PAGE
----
AS successive Nigerian governments continued to play the Ostrich in the bribe-for-contract Siemens scandal in which top politicians and military top cats were indicted, the Israeli government has imposed a hefty fine on Siemens, the German telecoms giant for similar bribery scam.
Siemens was involved in bribery heist in Nigeria in which two former ministers, a former top shot of the Power Holding Company, and seven others were allegedly indicted over a controversial 17.5million euro bribe.
The other suspects who partook in the bribe were mostly ex-officials of Power Holding Company of Nigeria (PHCN) and Nigerian Telecommunications Limited (NITEL). One of the ex-ministers served during the administration of ex-President Olusegun Obasanjo. He was in charge of the Ministry of Communications. The Siemens officials had admitted bribing some Nigerians and they had since been convicted by German court and sanctioned imposed on the company but nothing has happened to Nigerians named in the bribery scam.
Siemens AG has agreed to pay the Israeli government about $42 million as a penalty for bribing officials at state-owned Israel Electric Corporation to win a contract to supply turbines fifteen years ago.
The Tel Aviv District Attorney also filed indictments for bribery and money laundering against six IEC officials.
Globes Publishing in Israel identified them Monday as former senior deputy director general David Cohn, former senior deputy CEO Jacob Hain, former engineering and planning department deputy director Haim Bar-Ner, planning and development department deputy director David Elmakis, former engineering and planning department director Yona Sweater, and former planning department departmental head Zvi Eyal.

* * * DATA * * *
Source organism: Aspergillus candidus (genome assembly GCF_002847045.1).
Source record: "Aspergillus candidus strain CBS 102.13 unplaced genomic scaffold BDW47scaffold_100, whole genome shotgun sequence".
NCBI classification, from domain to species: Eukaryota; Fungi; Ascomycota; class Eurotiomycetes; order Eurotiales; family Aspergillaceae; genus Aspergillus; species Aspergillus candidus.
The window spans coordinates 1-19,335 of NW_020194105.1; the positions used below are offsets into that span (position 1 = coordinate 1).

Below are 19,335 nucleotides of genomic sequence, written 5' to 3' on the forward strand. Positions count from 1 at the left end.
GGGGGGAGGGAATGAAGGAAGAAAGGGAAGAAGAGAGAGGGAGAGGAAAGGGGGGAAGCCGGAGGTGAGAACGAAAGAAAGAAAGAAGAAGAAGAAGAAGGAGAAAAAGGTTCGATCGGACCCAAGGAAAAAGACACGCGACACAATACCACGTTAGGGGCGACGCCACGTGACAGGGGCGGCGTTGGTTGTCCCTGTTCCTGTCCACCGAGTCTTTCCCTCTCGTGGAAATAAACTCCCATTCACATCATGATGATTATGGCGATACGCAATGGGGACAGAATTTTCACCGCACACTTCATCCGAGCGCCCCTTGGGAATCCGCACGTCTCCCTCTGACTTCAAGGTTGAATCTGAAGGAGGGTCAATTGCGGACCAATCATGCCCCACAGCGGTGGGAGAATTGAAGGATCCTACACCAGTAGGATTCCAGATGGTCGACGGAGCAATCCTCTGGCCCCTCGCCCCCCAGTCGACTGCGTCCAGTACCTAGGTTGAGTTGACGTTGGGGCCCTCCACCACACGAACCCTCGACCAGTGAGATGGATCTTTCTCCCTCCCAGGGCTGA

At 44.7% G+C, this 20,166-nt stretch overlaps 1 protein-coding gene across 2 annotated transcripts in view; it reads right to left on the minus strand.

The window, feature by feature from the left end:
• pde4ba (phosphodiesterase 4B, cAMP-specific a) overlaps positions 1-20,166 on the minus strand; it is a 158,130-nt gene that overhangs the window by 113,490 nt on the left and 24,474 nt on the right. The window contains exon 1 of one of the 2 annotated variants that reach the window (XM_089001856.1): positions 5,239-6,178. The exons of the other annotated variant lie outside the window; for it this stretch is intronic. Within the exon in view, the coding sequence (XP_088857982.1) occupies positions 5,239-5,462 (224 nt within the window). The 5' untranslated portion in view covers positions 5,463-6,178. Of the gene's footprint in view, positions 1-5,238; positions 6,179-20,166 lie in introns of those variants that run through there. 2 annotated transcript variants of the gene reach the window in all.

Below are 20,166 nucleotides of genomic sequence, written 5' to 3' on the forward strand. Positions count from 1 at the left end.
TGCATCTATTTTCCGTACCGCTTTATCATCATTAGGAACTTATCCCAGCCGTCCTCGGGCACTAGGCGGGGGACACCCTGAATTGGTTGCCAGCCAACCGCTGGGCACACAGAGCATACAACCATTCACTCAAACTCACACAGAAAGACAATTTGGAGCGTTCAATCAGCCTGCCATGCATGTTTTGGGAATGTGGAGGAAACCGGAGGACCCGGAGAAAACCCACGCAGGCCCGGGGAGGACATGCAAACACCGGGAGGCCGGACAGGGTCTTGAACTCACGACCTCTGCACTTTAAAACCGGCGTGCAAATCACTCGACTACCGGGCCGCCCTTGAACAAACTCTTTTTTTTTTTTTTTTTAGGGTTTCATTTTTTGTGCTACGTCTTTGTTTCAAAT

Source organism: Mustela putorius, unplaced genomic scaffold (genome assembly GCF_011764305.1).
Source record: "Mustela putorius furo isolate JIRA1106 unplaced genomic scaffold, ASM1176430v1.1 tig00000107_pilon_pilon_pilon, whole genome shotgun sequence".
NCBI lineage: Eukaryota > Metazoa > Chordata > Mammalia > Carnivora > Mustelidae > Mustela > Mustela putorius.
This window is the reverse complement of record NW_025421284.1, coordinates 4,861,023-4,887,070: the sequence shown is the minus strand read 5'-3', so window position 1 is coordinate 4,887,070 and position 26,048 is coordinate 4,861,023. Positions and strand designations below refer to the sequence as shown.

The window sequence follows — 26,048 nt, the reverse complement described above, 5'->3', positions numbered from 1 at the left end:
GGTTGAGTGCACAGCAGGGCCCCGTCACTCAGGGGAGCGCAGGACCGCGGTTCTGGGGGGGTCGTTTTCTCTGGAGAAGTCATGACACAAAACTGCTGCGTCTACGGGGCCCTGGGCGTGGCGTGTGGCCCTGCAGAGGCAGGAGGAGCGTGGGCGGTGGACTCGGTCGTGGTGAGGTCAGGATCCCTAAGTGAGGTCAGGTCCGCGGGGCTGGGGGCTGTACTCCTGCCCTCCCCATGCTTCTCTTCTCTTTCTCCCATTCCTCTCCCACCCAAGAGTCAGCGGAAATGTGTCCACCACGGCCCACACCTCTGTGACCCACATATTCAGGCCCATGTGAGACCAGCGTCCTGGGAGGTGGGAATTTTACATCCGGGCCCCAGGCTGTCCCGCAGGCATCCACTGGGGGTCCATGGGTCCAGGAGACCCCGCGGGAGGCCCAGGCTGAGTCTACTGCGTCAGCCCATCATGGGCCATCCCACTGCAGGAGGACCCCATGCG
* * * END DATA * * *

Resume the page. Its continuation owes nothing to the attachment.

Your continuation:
“They are suspected of taking bribes amounting to hundreds of thousands of dollars that were transferred to accounts in Swiss banks or smuggled abroad in cash in suitcases,” Globes said.
In late 2014, police in Israel detained six current and former executives from IEC. But a court-imposed gag order limited reporting of the case.
The prosecutions in Israel are related to Siemens’ $800 million FCPA enforcement action in 2008.
Siemens admitted in the FCPA case that it paid $20 million in bribes from 1999 to 2001 to win an IEC contract worth $786 million.
In June 2014, police in Israel made four arrests in the case, including former Siemens Israel CEO Oren Aharonson. He cooperated with prosecutors in exchange for immunity. After prosecutors discovered new evidence, he was re-indicted.
Aharonson was first charged with bribing former Tel Aviv district court judge Dan Cohen, who served as an IEC director. Cohen confessed to taking $1.36 million in bribes and pleaded guilty. He was sentenced in 2013 to six years in prison.
In the settlement reported this week, Siemens agreed to appoint an “external inspector” to supervise the company’s activities in Israel, Globes Publishing said. – Political Economist
— May 4, 2016 @ 9:30 GMT